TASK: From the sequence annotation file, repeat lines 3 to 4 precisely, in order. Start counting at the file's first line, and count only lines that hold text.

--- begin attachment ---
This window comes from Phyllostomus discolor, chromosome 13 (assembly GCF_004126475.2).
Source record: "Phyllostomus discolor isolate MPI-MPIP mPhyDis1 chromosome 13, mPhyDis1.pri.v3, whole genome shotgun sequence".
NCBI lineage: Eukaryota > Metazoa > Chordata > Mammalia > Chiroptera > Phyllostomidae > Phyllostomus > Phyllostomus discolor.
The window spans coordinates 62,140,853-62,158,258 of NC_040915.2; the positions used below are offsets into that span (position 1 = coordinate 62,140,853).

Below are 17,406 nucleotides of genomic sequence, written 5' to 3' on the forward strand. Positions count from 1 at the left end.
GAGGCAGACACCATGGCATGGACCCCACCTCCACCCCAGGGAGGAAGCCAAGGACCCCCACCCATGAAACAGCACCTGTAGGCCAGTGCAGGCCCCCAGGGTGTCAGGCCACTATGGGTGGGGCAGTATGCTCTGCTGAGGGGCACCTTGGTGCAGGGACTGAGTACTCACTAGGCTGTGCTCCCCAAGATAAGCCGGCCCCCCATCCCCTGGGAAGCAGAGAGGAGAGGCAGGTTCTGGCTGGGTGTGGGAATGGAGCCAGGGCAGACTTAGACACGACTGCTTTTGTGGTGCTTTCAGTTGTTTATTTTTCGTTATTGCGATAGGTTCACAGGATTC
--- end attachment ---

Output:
NCBI lineage: Eukaryota > Metazoa > Chordata > Mammalia > Chiroptera > Phyllostomidae > Phyllostomus > Phyllostomus discolor.
The window spans coordinates 62,140,853-62,158,258 of NC_040915.2; the positions used below are offsets into that span (position 1 = coordinate 62,140,853).